Sometimes our efforts to help children find meaning in the Bible, while well-intentioned, are counterproductive. The Bible study method that equates Bible characters with superheroes is a good example. How can children find meaning in their lives when they’re taught that men and women of the Bible are like Superman or Wonder Woman? Scripture Union’s children’s ministry specialist Wendy Strachan aptly says, “The Bible comes alive to children when we help them to realise that the people in its pages are people like them. Not heroes. Ordinary people.”

Furthermore. Since every child connects with the Bible distinctively, they likewise respond to the Bible distinctively. We should never expect children to react to God’s Story in set ways. Rather, our task is to invite children to engage with the Story in ways that encourage and respect their interaction – however unexpected their questions, comments, or responses may be. By inspiring discussions and valuing children’s responses, we pave the way for a lifetime of Bible engagement.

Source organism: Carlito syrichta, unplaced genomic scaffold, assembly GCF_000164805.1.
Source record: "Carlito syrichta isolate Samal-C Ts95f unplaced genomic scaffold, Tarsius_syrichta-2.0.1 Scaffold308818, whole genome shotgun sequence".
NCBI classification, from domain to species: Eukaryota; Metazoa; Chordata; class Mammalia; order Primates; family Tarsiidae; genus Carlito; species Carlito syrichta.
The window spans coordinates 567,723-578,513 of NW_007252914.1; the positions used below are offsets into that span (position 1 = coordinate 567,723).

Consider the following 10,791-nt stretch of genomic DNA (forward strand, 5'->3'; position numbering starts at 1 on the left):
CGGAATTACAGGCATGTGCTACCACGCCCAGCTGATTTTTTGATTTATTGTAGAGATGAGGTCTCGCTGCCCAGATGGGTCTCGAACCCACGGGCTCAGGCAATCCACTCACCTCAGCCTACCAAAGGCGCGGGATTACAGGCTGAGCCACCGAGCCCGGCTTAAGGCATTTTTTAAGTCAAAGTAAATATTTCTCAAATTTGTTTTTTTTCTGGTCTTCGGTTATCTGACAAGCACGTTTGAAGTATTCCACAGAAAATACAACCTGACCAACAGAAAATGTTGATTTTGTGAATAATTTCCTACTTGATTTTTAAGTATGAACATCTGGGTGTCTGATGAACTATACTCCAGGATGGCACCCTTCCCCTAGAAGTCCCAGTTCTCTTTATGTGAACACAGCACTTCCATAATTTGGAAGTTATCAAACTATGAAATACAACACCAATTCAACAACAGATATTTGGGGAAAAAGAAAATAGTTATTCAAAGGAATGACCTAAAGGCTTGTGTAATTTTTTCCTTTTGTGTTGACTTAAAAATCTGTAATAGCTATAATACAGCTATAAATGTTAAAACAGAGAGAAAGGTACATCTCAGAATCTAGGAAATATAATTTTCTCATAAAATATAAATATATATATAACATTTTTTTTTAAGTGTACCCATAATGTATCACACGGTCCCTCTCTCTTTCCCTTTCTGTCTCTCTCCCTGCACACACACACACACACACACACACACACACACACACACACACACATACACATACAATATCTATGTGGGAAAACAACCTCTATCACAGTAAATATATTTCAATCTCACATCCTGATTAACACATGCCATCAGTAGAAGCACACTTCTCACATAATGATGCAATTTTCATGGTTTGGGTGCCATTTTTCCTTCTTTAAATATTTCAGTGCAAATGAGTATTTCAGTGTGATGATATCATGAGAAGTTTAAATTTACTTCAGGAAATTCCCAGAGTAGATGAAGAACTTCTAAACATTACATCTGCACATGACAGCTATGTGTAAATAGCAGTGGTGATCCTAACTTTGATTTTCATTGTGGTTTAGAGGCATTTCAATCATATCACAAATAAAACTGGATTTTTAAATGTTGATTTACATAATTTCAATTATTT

Along with verbal responses, multi-sensory reactions to God’s Story should be encouraged. Children should have opportunities to connect with the Story through journaling, singing, acting, Godly Play, drawing, painting, writing, reflecting, and celebrating. Helping children connect with the Bible using all their senses enables them to engage their hearts, heads, and hands.

The Nike slogan, “Just do it!” should be the visible outcome of children interacting with the Bible. Children should respond to the Scriptures by helping others, caring for creation, doing what is fair and just, being compassionate, and interrelating with the world in a way that points people to Jesus.